Most people are aware of the infant car seats being rear facing, or facing backwards as some would say. This is the first car seat you buy when having a baby. But did you know that when it’s time to buy a new car seat for your baby – once they have outgrown their infant car seat (Group 0/0+) the safest car seat on the market for your baby – is an extended rear facing car seat?
What is an ‘Extended Rear Facing’ car seat?
An ‘extended rear facing car seat’ or ‘ERF seat’ as it usually goes by, is a car seat for toddlers and preschoolers that are – just like the infant car seat, facing backwards. Rear facing.
They are divided into these groups:
- 0+/1 (From birth to 18kg/40lbs)
- 0+/1/2 (From birth to 25kg /55lbs)
- Group 1 (From 9kg /20lbs -18kg/40lbs)
- Group 1 / 2 (From 9kg /20lbs -25kg/55lbs)
It was long believed that once the infant car seat was outgrown, the natural car seat to buy was a forward facing toddler car seat (Group 1). However for over 50 years, in Sweden, the natural way for children to travel has been rear facing. Why?
Because several studies through the years have proven that rear facing – is the safest way for all children under the age of 4-years-old to travel.
In the UK, the British Medical Journal released a statement in 2009 – stating that rear facing was the safest way to travel for all children under the age of 4 years old, this put to bed the notion that rear facing car seats were only beneficial to Swedish children.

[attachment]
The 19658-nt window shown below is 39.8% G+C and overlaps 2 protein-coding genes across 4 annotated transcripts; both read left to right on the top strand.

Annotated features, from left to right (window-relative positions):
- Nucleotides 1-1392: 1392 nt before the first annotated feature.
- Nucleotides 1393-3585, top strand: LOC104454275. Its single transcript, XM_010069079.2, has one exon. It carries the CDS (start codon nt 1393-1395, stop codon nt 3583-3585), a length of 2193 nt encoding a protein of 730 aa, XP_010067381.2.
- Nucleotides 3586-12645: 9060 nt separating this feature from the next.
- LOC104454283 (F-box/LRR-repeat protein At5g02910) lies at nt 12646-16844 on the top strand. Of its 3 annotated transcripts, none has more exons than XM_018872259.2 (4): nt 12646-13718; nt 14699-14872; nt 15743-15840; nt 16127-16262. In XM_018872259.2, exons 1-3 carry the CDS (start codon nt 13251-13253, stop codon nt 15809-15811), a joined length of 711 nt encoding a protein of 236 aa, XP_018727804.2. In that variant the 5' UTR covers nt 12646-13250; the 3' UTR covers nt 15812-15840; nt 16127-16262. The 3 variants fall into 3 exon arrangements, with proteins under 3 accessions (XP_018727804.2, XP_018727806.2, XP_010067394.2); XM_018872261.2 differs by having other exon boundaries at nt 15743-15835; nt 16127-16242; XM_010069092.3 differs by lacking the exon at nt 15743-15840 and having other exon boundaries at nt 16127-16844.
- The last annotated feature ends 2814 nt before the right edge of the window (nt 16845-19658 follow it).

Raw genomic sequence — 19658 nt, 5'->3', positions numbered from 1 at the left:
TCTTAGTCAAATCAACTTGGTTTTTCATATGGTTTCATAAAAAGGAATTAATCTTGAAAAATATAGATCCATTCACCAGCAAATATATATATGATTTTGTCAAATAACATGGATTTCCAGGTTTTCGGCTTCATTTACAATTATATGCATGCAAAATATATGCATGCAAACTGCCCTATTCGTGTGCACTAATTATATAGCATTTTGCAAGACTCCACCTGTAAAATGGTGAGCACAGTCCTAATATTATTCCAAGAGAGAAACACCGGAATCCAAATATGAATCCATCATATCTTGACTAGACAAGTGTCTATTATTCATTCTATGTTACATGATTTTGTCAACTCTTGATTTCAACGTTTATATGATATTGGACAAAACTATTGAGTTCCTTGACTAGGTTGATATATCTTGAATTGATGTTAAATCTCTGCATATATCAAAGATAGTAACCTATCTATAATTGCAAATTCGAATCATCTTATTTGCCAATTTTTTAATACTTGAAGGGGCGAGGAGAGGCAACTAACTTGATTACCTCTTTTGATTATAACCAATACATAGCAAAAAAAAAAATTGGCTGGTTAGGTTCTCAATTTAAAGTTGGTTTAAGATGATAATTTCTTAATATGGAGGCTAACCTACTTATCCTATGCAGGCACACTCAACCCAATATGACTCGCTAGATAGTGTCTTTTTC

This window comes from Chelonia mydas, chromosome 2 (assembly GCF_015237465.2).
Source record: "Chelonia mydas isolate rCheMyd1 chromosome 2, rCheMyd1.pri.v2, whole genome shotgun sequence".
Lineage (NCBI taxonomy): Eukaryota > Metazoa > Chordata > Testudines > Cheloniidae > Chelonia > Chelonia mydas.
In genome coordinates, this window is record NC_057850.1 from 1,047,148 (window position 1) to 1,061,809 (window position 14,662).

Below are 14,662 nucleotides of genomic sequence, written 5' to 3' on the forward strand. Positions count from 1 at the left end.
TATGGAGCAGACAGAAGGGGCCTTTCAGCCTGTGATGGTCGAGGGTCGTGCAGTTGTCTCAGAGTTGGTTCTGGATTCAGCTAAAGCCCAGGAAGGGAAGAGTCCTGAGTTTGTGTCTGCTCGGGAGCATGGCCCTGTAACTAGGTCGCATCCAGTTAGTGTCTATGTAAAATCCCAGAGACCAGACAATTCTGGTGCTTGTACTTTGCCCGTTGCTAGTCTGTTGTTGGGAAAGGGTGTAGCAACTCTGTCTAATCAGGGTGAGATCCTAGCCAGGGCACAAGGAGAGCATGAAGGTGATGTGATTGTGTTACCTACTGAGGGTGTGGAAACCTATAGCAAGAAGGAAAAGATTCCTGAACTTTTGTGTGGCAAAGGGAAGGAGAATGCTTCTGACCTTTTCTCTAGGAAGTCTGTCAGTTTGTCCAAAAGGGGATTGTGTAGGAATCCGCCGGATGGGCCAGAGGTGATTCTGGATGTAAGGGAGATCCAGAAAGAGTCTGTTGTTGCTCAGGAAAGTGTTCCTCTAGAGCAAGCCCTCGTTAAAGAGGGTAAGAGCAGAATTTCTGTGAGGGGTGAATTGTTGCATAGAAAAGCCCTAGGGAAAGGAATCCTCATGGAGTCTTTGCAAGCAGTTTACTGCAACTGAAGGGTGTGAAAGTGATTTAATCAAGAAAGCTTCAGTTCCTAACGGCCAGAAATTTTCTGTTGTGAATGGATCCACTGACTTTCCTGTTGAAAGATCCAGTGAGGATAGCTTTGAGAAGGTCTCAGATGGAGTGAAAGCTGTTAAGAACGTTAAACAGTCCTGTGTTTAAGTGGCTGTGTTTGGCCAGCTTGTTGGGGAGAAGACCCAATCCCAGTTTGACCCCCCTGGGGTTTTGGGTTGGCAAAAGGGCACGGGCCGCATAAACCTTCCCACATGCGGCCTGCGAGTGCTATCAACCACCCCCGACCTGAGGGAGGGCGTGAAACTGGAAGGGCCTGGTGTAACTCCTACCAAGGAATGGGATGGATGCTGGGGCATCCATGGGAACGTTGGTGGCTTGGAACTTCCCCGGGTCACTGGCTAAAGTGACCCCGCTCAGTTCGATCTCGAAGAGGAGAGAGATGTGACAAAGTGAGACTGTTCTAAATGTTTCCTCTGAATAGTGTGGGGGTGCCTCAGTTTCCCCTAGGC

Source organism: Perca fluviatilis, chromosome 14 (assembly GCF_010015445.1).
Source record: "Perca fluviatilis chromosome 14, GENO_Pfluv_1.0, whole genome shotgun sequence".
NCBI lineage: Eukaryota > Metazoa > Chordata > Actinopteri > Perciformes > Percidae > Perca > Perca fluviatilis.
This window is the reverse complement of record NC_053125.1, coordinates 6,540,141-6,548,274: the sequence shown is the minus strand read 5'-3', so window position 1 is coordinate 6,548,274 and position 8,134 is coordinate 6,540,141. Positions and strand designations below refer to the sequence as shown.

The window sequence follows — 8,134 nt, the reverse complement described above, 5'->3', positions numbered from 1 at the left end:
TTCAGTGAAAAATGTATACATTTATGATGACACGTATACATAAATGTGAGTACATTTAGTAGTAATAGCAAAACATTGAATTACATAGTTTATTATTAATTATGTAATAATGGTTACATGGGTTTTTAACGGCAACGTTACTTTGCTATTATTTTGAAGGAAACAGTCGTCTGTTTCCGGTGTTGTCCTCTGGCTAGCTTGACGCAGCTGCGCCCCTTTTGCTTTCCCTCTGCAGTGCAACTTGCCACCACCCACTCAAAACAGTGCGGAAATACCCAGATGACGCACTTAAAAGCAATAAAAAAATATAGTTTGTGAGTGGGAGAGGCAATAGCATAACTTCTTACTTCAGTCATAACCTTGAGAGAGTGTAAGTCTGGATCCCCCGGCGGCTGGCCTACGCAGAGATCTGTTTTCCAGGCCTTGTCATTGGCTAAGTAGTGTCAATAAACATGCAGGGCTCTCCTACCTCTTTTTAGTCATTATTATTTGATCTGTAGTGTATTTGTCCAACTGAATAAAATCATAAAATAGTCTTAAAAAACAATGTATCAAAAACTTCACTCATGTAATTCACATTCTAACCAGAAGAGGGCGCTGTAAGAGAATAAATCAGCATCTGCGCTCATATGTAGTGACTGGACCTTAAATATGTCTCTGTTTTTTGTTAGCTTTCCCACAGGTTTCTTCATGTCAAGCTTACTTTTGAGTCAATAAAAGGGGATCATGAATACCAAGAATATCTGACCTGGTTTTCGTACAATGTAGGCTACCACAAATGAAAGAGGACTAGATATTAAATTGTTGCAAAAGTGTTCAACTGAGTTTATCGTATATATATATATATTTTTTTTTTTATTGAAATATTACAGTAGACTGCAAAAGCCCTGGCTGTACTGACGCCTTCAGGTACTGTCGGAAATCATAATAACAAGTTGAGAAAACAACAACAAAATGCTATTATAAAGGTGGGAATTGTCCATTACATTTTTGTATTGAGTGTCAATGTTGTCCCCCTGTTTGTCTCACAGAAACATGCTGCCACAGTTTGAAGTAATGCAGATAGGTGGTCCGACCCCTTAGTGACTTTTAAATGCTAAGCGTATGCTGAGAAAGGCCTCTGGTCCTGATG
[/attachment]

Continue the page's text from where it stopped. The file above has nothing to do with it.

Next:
No longer is this just a Swedish thing or a Scandinavian thing. In America now, several states have passed a law which prevents children under 2-years-old from travelling forward facing. Several American car seat manufacturers have also put a forward facing age limit on their car seats – to 2-years-old.
In 2011, The American Academy of Pediatrics released a statement declaring that children needed to be kept rear facing to at least 2 years old, but also to continue to rear face as long as possible.
But what is it that makes ‘ERF’ so much safer?
What makes it safer is simple physics and the human anatomy.